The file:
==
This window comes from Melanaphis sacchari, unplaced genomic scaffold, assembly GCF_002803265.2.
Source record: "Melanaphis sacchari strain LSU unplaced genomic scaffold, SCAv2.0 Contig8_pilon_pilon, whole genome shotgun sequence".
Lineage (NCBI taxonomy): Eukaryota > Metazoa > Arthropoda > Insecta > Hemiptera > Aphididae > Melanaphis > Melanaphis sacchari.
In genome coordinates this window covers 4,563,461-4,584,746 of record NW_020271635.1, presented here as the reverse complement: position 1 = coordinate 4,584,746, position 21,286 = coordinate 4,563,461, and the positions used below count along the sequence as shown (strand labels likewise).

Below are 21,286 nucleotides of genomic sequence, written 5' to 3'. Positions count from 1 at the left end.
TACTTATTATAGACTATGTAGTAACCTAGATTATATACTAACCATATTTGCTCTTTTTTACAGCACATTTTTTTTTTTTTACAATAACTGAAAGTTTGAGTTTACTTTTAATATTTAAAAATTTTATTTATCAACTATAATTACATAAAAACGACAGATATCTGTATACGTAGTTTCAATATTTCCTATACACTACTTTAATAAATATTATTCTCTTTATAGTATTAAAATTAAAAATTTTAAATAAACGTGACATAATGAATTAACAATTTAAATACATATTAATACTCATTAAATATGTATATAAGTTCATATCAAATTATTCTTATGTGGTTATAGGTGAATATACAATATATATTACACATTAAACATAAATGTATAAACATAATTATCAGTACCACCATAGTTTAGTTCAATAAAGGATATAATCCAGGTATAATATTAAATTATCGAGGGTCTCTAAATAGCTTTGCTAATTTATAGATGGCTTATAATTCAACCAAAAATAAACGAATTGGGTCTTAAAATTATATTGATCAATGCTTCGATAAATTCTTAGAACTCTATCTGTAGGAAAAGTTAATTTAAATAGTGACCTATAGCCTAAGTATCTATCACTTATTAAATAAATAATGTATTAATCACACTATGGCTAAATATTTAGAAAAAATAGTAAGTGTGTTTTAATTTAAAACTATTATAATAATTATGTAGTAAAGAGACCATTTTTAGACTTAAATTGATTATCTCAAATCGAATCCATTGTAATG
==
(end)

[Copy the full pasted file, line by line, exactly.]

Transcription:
This window comes from Melanaphis sacchari, unplaced genomic scaffold, assembly GCF_002803265.2.
Source record: "Melanaphis sacchari strain LSU unplaced genomic scaffold, SCAv2.0 Contig8_pilon_pilon, whole genome shotgun sequence".
Lineage (NCBI taxonomy): Eukaryota > Metazoa > Arthropoda > Insecta > Hemiptera > Aphididae > Melanaphis > Melanaphis sacchari.
In genome coordinates this window covers 4,563,461-4,584,746 of record NW_020271635.1, presented here as the reverse complement: position 1 = coordinate 4,584,746, position 21,286 = coordinate 4,563,461, and the positions used below count along the sequence as shown (strand labels likewise).

Below are 21,286 nucleotides of genomic sequence, written 5' to 3'. Positions count from 1 at the left end.
TACTTATTATAGACTATGTAGTAACCTAGATTATATACTAACCATATTTGCTCTTTTTTACAGCACATTTTTTTTTTTTTACAATAACTGAAAGTTTGAGTTTACTTTTAATATTTAAAAATTTTATTTATCAACTATAATTACATAAAAACGACAGATATCTGTATACGTAGTTTCAATATTTCCTATACACTACTTTAATAAATATTATTCTCTTTATAGTATTAAAATTAAAAATTTTAAATAAACGTGACATAATGAATTAACAATTTAAATACATATTAATACTCATTAAATATGTATATAAGTTCATATCAAATTATTCTTATGTGGTTATAGGTGAATATACAATATATATTACACATTAAACATAAATGTATAAACATAATTATCAGTACCACCATAGTTTAGTTCAATAAAGGATATAATCCAGGTATAATATTAAATTATCGAGGGTCTCTAAATAGCTTTGCTAATTTATAGATGGCTTATAATTCAACCAAAAATAAACGAATTGGGTCTTAAAATTATATTGATCAATGCTTCGATAAATTCTTAGAACTCTATCTGTAGGAAAAGTTAATTTAAATAGTGACCTATAGCCTAAGTATCTATCACTTATTAAATAAATAATGTATTAATCACACTATGGCTAAATATTTAGAAAAAATAGTAAGTGTGTTTTAATTTAAAACTATTATAATAATTATGTAGTAAAGAGACCATTTTTAGACTTAAATTGATTATCTCAAATCGAATCCATTGTAATG